Effective Intervention for Serious Juvenile Offenders
Mark W. Lipsey, David B. Wilson, and Lynn Cothern
Methods of Analysis and Findings
Interventions for Noninstitutionalized Juveniles
Interventions for Institutionalized Juveniles
Effectiveness of Treatment Types
The Challenge of Providing Effective Interventions
for Serious Juvenile Offenders
For Further Information
This Bulletin is based on "Effective Intervention
for Serious Juvenile Offenders: Synthesis of Research" by Mark
W. Lipsey and David B. Wilson, a chapter in Serious and Violent
Juvenile Offenders: Risk Factors and Successful Interventions,
edited by Rolf Loeber and David P. Farrington (Sage Publications,
Inc., 1998). Refer to the chapter for more information about the
meta-analysis discussed in this Bulletin, including its methodology,
the quantitative data produced, and a complete bibliography of
the 200 studies selected.
Mark W. Lipsey, Ph.D., is Professor of Public
Policy and Codirector of the Center for Evaluation Research and
Methodology at Vanderbilt University, Institute for Public Policy
Studies, Nashville, TN. David B. Wilson, Ph.D., is Jerry Lee Assistant
Research Professor with the Department of Criminology and Criminal
Justice, University of Maryland, College Park. Lynn Cothern, Ph.D.,
is a Senior Writer-Editor for the Juvenile Justice Resource Center
in Rockville, MD.
Points of view or opinions expressed in this
document are those of the author and do not necessarily represent
the official position or policies of OJJDP or the U.S. Department
The Office of Juvenile Justice and Delinquency Prevention
is a component of the Office of Justice Programs, which also includes
the Bureau of Justice Assistance, the Bureau of Justice Statistics,
the National Institute of Justice, and the Office for Victims
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|Juvenile Justice Clearinghouse
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Rockville, MD 20849-6000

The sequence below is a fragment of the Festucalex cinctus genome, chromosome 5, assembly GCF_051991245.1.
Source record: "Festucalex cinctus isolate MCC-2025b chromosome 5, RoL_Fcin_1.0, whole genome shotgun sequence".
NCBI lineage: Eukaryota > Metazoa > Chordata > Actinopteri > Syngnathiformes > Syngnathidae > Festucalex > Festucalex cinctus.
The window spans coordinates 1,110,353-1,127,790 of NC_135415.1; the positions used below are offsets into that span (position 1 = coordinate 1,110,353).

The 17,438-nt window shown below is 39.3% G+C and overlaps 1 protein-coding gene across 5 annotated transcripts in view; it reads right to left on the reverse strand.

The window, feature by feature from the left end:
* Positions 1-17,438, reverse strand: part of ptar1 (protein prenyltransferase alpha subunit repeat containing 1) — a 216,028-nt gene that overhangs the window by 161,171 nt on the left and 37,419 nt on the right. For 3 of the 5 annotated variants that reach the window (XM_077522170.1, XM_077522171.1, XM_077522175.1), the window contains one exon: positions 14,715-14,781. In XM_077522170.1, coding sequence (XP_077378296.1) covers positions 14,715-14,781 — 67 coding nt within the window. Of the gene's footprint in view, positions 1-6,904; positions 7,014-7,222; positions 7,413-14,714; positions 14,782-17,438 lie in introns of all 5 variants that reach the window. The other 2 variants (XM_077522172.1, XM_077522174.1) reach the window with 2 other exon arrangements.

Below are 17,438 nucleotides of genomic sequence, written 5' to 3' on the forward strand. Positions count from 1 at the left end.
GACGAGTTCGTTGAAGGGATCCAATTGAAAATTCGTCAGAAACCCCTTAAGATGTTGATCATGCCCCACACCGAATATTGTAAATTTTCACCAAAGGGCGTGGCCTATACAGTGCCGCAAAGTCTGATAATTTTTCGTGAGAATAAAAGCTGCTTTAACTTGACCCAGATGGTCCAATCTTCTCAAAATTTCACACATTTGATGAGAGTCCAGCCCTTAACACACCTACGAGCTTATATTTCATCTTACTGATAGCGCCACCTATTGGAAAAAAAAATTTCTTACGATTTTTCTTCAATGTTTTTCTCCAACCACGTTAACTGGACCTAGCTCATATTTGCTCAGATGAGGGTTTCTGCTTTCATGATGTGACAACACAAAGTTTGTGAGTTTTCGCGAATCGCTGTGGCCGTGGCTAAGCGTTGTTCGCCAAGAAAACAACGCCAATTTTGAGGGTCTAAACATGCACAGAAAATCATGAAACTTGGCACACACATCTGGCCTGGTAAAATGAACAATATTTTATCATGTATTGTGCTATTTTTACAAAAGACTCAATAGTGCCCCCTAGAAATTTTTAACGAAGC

| From the Administrator
Although research indicates that intervention programs can reduce overall recidivism rates among juvenile offenders, inadequate attention has been paid to their impact on serious juvenile offenders.
This Bulletin describes a meta-analysis that addresses the following questions: Can intervention programs reduce recidivism rates among serious delinquents? If so, what types of programs are most effective?
While the effects measured across the 200 studies reviewed varied considerably, there was an overall decrease of 12 percent in recidivism for serious juvenile offenders who received treatment interventions.
The Bulletin describes the intervention programs that showed the strongest, most consistent impact on recidivism for serious juvenile offenders. The most effective interventions were interpersonal skills training, individual counseling, and behavioral programs for noninstitutionalized offenders, and interpersonal skills training and community-based, family-type group homes for institutionalized offenders.
The information provided by this Bulletin and by the final report of OJJDP's Study Group on Serious and Violent Juvenile Offenders, cited by the authors as a resource, should guide efforts to provide effective intervention programs for serious juvenile offenders.
John J. Wilson